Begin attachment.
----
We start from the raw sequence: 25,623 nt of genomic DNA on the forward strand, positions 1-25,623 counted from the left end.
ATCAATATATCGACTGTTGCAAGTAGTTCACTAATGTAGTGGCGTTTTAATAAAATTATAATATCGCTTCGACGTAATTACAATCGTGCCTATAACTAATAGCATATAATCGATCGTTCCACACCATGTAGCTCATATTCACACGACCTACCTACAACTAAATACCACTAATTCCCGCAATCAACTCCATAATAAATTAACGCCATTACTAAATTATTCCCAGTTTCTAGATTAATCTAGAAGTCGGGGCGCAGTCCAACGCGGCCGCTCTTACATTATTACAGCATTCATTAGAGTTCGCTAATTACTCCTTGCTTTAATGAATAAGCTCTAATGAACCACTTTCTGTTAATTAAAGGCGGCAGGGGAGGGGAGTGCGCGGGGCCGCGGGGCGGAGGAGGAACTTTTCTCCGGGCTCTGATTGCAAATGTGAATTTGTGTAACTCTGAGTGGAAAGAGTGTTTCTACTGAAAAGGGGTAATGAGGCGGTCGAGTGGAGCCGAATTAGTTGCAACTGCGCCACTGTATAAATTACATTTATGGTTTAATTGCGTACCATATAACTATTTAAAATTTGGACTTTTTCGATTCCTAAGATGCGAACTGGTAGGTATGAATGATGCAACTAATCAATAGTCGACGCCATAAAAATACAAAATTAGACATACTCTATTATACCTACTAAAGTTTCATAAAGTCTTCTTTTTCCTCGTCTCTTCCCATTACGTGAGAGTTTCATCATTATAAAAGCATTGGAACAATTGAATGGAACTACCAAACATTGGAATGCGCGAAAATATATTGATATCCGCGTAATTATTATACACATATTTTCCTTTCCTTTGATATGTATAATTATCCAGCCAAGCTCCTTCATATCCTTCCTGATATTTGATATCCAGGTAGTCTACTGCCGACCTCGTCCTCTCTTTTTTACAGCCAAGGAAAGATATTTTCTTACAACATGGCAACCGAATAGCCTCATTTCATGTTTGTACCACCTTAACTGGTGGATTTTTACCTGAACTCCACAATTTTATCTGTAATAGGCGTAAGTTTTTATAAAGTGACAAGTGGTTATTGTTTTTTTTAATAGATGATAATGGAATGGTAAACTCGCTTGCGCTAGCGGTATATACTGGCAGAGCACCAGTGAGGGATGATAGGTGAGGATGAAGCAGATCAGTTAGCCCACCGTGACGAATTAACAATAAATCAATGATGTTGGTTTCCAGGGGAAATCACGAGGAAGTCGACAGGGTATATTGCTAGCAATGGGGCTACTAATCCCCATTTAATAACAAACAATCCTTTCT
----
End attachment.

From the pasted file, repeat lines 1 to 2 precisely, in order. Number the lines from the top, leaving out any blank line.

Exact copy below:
We start from the raw sequence: 25,623 nt of genomic DNA on the forward strand, positions 1-25,623 counted from the left end.
ATCAATATATCGACTGTTGCAAGTAGTTCACTAATGTAGTGGCGTTTTAATAAAATTATAATATCGCTTCGACGTAATTACAATCGTGCCTATAACTAATAGCATATAATCGATCGTTCCACACCATGTAGCTCATATTCACACGACCTACCTACAACTAAATACCACTAATTCCCGCAATCAACTCCATAATAAATTAACGCCATTACTAAATTATTCCCAGTTTCTAGATTAATCTAGAAGTCGGGGCGCAGTCCAACGCGGCCGCTCTTACATTATTACAGCATTCATTAGAGTTCGCTAATTACTCCTTGCTTTAATGAATAAGCTCTAATGAACCACTTTCTGTTAATTAAAGGCGGCAGGGGAGGGGAGTGCGCGGGGCCGCGGGGCGGAGGAGGAACTTTTCTCCGGGCTCTGATTGCAAATGTGAATTTGTGTAACTCTGAGTGGAAAGAGTGTTTCTACTGAAAAGGGGTAATGAGGCGGTCGAGTGGAGCCGAATTAGTTGCAACTGCGCCACTGTATAAATTACATTTATGGTTTAATTGCGTACCATATAACTATTTAAAATTTGGACTTTTTCGATTCCTAAGATGCGAACTGGTAGGTATGAATGATGCAACTAATCAATAGTCGACGCCATAAAAATACAAAATTAGACATACTCTATTATACCTACTAAAGTTTCATAAAGTCTTCTTTTTCCTCGTCTCTTCCCATTACGTGAGAGTTTCATCATTATAAAAGCATTGGAACAATTGAATGGAACTACCAAACATTGGAATGCGCGAAAATATATTGATATCCGCGTAATTATTATACACATATTTTCCTTTCCTTTGATATGTATAATTATCCAGCCAAGCTCCTTCATATCCTTCCTGATATTTGATATCCAGGTAGTCTACTGCCGACCTCGTCCTCTCTTTTTTACAGCCAAGGAAAGATATTTTCTTACAACATGGCAACCGAATAGCCTCATTTCATGTTTGTACCACCTTAACTGGTGGATTTTTACCTGAACTCCACAATTTTATCTGTAATAGGCGTAAGTTTTTATAAAGTGACAAGTGGTTATTGTTTTTTTTAATAGATGATAATGGAATGGTAAACTCGCTTGCGCTAGCGGTATATACTGGCAGAGCACCAGTGAGGGATGATAGGTGAGGATGAAGCAGATCAGTTAGCCCACCGTGACGAATTAACAATAAATCAATGATGTTGGTTTCCAGGGGAAATCACGAGGAAGTCGACAGGGTATATTGCTAGCAATGGGGCTACTAATCCCCATTTAATAACAAACAATCCTTTCT